Benefits of Ujaya Breathing on Respiration

Ujaya breathing, or “whisper breath” is a fundamental part of asana practice.  This type of breathing is achieved by partially closing the epiglottis upon both inhalation and exhalation, resulting in a whisper or snoring sound. 

Ujaya breathing accomplishes several things:  Slows the breath, evens the length of inhalation and exhalation, warms the air entering the body/creates heat, and the sound creates an auditory focal point during asana practice.  This makes it particularly helpful for beginners who often hold their breath in challenging poses and tend to lose focus easily.  By breathing in this way, we can also “measure” the length of time to hold an asana—counting the number of ujaya breaths. 

When the inhalation occurs slowly and deeply, the ribs will expand in all directions as the lower lobes of the lungs are filled.  This is accomplished through the action of the external intercostals (lifting and expanding ribcage), the diaphragm relaxing down into the abdominal cavity, and the internal intercostals relaxing and stretching.  The Ujaya breath is particularly helpful to increase lung expansion upon inhalation—by simply conditioning (strengthening/stretching) the muscles involved.  Upon exhalation, the diaphragm contracts, forcing the air out of the lungs from the bottom.  Internal intercostals engage and contract to “shrink” the ribcage and the externals must stretch/relax.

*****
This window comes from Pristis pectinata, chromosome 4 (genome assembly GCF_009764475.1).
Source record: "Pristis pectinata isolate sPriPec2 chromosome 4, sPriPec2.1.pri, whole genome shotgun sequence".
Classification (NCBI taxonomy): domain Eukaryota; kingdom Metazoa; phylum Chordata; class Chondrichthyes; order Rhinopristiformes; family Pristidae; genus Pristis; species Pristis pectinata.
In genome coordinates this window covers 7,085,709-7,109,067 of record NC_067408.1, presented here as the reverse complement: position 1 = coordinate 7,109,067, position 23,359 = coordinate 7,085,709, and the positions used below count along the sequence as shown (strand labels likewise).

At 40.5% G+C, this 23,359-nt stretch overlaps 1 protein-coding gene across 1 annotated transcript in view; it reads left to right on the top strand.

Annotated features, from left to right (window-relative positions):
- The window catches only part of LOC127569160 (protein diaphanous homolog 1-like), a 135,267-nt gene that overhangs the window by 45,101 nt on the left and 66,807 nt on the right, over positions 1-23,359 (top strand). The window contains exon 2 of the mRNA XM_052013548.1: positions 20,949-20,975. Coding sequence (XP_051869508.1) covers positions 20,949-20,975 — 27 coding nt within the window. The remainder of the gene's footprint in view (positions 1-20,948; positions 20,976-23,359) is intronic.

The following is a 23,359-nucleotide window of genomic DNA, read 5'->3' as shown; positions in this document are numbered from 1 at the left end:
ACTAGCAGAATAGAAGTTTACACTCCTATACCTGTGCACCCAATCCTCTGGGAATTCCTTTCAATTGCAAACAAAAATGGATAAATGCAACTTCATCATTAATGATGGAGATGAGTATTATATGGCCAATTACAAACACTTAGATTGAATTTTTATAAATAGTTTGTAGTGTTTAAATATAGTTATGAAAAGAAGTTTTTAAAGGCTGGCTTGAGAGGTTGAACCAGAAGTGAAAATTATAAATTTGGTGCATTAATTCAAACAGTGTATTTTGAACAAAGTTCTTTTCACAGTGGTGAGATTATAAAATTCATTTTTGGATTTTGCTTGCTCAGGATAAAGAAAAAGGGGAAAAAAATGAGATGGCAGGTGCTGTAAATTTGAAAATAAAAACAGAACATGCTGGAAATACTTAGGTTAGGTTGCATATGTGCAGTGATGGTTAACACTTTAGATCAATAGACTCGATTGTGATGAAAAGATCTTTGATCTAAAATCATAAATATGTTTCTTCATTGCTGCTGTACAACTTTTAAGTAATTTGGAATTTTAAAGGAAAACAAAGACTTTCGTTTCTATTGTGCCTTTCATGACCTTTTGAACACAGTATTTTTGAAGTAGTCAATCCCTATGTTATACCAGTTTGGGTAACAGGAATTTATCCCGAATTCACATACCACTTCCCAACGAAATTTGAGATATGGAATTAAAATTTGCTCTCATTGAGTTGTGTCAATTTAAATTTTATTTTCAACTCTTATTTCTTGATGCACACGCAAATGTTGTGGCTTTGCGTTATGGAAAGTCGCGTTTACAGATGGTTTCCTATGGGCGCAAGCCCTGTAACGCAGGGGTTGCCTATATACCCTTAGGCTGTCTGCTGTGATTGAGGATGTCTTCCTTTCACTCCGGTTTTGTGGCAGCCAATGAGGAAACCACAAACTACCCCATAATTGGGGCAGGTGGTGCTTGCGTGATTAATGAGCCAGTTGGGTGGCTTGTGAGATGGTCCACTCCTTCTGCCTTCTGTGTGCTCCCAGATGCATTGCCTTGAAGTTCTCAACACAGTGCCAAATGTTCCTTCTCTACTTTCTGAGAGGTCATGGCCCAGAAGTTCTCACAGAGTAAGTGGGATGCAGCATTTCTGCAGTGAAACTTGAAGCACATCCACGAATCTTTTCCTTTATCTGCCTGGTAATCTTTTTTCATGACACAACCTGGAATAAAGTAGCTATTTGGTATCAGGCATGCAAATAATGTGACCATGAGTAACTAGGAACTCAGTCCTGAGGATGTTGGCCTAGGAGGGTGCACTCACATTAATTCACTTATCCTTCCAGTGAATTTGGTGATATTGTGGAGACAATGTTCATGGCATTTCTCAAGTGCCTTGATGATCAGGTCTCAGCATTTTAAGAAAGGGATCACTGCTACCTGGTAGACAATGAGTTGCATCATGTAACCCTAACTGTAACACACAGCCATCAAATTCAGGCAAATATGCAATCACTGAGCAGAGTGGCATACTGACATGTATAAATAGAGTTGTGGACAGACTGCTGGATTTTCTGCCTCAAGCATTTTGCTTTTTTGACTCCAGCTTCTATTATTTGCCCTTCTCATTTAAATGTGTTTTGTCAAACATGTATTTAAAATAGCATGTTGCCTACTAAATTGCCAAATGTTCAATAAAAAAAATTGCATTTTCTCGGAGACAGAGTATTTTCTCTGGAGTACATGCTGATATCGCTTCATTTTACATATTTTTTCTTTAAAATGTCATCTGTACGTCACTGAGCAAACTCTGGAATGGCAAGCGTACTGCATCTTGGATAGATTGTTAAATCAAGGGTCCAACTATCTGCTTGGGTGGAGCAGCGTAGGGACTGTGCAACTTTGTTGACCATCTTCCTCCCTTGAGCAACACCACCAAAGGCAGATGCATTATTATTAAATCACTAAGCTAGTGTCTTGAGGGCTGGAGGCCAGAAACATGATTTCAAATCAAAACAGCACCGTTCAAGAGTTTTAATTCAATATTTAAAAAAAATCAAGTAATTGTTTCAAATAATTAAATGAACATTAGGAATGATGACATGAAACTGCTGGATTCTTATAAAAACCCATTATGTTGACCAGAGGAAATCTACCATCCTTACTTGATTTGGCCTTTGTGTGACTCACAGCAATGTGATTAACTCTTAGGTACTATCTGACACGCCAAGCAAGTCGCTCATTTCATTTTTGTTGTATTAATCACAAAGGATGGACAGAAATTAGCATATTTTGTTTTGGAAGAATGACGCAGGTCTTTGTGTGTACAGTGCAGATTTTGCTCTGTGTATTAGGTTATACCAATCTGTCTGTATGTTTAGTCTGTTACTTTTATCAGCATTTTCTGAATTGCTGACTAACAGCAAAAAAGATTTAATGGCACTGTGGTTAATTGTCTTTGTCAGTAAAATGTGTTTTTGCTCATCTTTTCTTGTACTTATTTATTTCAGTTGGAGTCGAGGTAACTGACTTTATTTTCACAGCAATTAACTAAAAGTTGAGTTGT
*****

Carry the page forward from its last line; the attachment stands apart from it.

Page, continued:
Practicing controlled Ujaya breathing will create balance in the muscles used for respiration.  This is done through the lengthening and evening of the breathing process, so that all muscles involved are both engaged and stretched equally.  By training our bodies to take deeper breaths, more oxygen is forced into the lower lobes of the lungs, which is where more alveoli are present.  This makes the breath more efficient and more oxygen can be absorbed.